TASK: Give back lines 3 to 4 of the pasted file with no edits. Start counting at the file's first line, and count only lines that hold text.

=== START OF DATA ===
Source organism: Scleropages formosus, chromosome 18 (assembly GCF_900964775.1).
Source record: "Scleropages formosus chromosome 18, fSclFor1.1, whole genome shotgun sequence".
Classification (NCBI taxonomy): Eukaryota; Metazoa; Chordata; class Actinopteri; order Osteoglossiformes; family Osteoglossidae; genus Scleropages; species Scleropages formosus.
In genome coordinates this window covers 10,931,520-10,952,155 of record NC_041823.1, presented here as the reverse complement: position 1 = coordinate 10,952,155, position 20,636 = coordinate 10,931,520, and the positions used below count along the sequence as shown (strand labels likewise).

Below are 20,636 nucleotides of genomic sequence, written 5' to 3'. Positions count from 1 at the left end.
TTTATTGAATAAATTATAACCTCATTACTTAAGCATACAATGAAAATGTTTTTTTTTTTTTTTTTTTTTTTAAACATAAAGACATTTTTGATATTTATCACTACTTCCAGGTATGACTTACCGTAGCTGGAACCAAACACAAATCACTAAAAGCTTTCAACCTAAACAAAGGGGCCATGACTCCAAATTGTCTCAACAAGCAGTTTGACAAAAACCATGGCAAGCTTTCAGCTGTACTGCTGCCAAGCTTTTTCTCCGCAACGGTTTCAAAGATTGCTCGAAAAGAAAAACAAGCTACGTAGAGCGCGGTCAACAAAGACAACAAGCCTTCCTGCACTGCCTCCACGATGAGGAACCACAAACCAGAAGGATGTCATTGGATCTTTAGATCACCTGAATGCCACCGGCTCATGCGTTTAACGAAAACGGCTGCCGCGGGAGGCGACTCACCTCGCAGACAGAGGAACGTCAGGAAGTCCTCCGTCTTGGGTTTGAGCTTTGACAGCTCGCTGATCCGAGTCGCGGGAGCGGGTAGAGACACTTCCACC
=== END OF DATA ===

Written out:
Classification (NCBI taxonomy): Eukaryota; Metazoa; Chordata; class Actinopteri; order Osteoglossiformes; family Osteoglossidae; genus Scleropages; species Scleropages formosus.
In genome coordinates this window covers 10,931,520-10,952,155 of record NC_041823.1, presented here as the reverse complement: position 1 = coordinate 10,952,155, position 20,636 = coordinate 10,931,520, and the positions used below count along the sequence as shown (strand labels likewise).